Teacher strike talks making progress, says Education Secretary

Talks between the Scottish Government and the Educational Institute of Scotland (EIS) union have made “progress”.

The announcement comes after Education Secretary Shirley Anne-Somerville held talks with the union on Tuesday and Wednesday afternoon – and said the discussions were “very useful” and touched on possible “areas of compromise” to stop the dispute.

Industrial strike
The strike action has been ongoing over the pay dispute (Andrew Milligan/PA)

She said: “I am pleased to say that progress was made at discussions between the Scottish Government, local government and EIS colleagues. All parties showed their willingness to look for compromise.

“These were informal discussions which I hope will become formal negotiations tomorrow.

“It would be for Cosla, as the employers, to make any revised offer and the Scottish Government stands ready to support them to do that. I hope an offer can be made this week so this dispute can be resolved without further disruption to children and young people’s education.”

She also added that the Scottish Government will continue to “engage with other union colleagues as we have done throughout this dispute”.

EIS general secretary Andrea Bradley told BBC Reporting Scotland that the meeting on Tuesday was “useful”, and that “both sides are committed to doing what we can to work towards a resolution”.

She then thanked union members who have taken part in the last two days of strike action.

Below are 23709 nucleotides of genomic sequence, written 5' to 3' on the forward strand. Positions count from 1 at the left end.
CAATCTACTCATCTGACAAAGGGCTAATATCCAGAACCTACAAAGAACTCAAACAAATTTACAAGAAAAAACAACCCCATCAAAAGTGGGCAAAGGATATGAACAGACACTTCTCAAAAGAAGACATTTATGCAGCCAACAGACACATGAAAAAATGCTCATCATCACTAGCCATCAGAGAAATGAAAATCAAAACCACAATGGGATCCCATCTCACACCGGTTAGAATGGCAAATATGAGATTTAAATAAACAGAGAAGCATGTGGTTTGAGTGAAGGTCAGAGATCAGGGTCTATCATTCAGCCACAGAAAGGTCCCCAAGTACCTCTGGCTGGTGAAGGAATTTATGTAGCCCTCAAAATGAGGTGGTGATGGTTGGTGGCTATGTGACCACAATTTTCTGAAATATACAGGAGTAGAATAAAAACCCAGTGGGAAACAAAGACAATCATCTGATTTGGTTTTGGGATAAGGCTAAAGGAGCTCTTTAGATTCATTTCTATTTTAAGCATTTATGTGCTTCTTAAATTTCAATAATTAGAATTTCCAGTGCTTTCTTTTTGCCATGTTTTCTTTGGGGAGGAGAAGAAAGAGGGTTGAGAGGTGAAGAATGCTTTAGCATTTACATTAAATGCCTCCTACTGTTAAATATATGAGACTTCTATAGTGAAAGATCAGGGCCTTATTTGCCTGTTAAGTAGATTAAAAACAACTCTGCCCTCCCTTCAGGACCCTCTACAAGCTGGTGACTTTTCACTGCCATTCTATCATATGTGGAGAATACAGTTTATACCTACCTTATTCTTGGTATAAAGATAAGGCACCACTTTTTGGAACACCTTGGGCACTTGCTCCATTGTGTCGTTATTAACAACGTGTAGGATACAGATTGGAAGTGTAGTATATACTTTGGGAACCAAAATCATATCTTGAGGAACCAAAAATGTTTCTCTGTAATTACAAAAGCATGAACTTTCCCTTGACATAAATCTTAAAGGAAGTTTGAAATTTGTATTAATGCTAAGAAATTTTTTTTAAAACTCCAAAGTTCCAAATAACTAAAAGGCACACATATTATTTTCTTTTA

She said: “I want to thank you very much for what you’re doing and continue to do, to contribute to our Pay Attention Campaign. You have stood strong and united in your strike action and in your picket.”

It comes as hundreds of children across the country missed lessons as many schools were closed on Wednesday for the second day in a row as members of the NASUWT and EIS walked out in the latest national strike action.

The union has warned of more strike days if the pay dispute is not resolved.

The EIS has previously announced a 20-day wave of rolling strikes between March 13 and April 21.

The NASUWT has not announced any further strike dates, however Mike Corbett, its national official for Scotland, said there is “certainly potential” for more walkouts, though members would be “reluctant” to disrupt exam season.

The EIS union is calling for a 10% increase which the Scottish Government has said is unaffordable.

Under the latest offer announced by Ms Somerville last month, teachers earning up to £80,000 would have a 6% pay rise from April 2022, and then another 5.5% from the start of the 2023 financial year.